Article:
1.20.2012

Ironing Board Cover Tutorial

I have something to confess:  I have been living with an extremely ugly ironing board cover for years now.  Allow me to demonstrate:
Part of the reason this has been going on is that, let's face it, I don't iron much.  I really, really don't.  Usually, I do my best to pull things out of the dryer in time to lay them flat and hope for the best.  And, usually, it works.  But, now that I have been getting into sewing more and more (thanks, Pinterest!), I find that the ironing board has been making more of an appearance at our house.  An awful, awful appearance.

So, you want to see how I did it?  Spoiler: there's not much to it.  All you will need is about a yard of fabric, and batting if you need new cushioning.

Let's get going!  Remove that nasty old thing and take the string out of the casing.  Also, remove your padding if you want to replace that, too.  Save all of these pieces.  As you have probably guessed, you'll be using these pieces as your patterns.  Lay your padding piece out on top of the batting and cut it out.  I use the term "padding" loosely, because in my case it was more like foam tissue paper.
 Since I have been under-cushioned for so long, I doubled up the batting for extra plushness.
If your fabric isn't as long as your ironing board, you will need to do a little bit of piecing.  I actually ended up having to piece twice, since my fabric was just under a yard.  Cut your fabric in half lengthwise, then straight stitch along the shortest side to get one long piece of fabric.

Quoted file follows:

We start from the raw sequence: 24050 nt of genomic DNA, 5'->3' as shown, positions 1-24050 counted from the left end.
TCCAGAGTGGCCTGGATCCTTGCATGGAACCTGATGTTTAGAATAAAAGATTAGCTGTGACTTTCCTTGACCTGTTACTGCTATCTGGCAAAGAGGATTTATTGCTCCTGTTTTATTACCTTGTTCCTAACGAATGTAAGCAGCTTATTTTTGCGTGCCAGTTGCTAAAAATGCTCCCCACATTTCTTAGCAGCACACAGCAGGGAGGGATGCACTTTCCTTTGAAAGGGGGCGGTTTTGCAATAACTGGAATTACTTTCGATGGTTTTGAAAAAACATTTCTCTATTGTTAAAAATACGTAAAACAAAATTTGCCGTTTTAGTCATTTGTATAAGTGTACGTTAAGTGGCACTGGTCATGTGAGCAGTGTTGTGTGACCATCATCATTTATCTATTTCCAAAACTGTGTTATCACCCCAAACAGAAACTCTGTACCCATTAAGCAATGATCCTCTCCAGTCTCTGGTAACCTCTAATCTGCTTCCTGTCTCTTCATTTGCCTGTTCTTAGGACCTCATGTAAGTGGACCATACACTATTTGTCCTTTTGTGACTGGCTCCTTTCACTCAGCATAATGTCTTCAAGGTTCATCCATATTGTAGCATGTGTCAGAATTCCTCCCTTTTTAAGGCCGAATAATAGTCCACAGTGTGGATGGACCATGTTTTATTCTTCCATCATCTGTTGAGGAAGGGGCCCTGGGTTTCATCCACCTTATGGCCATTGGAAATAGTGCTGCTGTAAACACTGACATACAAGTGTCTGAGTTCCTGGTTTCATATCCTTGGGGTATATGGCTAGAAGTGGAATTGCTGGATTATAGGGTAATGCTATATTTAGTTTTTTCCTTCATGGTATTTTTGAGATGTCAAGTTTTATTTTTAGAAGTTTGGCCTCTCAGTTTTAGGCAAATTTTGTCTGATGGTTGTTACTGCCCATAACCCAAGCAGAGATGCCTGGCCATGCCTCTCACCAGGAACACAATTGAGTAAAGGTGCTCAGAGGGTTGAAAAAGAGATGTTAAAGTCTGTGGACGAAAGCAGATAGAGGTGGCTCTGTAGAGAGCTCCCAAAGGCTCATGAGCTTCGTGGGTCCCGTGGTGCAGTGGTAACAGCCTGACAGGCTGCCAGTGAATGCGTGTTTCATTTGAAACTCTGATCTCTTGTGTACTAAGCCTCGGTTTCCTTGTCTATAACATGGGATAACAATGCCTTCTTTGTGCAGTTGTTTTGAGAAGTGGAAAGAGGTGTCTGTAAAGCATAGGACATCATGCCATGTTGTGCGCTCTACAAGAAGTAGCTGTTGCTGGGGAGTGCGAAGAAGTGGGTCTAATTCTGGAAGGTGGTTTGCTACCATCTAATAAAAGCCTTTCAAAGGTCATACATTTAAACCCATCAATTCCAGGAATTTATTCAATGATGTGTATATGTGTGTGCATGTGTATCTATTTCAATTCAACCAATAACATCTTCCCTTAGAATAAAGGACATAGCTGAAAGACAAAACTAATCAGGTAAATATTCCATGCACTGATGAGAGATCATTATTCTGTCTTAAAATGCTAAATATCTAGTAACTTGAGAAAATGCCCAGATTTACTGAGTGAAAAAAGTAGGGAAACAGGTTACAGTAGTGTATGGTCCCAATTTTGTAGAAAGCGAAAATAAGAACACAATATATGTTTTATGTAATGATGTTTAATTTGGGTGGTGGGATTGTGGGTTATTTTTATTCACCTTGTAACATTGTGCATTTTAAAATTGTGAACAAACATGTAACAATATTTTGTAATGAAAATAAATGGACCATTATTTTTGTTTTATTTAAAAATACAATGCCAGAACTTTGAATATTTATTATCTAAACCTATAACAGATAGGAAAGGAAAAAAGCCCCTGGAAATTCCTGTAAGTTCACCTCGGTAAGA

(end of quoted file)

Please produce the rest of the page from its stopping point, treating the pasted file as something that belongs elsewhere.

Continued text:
Since your ironing board is out of commission, just grab some bath towels to iron on for a little bit.  Press your seam open to reduce bulkiness.
 Now you are ready to cut out the pattern.  Pin the old cover down in a few places and draw around it, leaving about an inch for seam allowances for the string casing.
 I just grabbed a sharpie and traced around it.
 After it is cut out, fold the edges down and iron a 1/4" seam all the way around.  Fold it over again, this time 1/2", and iron again or just pin.  Leave a one inch opening to put the string in.  You will have to do some trickery around the curves, pleating here and there and pinning in place.  It doesn't really matter how it looks, because you won't be able to see it.
Starting at the back end, sew all the way around with a 1/8" seam, making sure to leave that one inch gap I talked about earlier.
 Once you are done, you can iron the casing down, but it will just get messed up again on the next step, so I'd skip it.  Tie your string to a safety pin and thread it through, all the way around to the other side.  This part was the worst.  My hands started cramping so bad!
Once your string is through, sandwich everything back together, cinch it up and tie it off.  You are ready to iron in style!
Once I paint my laundry room purple, this will match perfectly!
Linking up: Tatertots and Jello

3 comments:

MJ @ 517 Creations said...

Excellent tutorial! My ironing board cover is in definite need of an upgrade! :)

**visiting from Weekend Wrap Up

Kelli @ RTSM said...

I love your new cover! I need to do this ASAP...my old {ugly} cover has melted felt on it from a sort of failed craft project:) Thanks for the tutorial! Stopping by from TT&J.

Ann @ Suburban Prairie Homemaker said...

I needed to do this like 5 years ago! Now I can - thanks for sharing! Signing up to follow.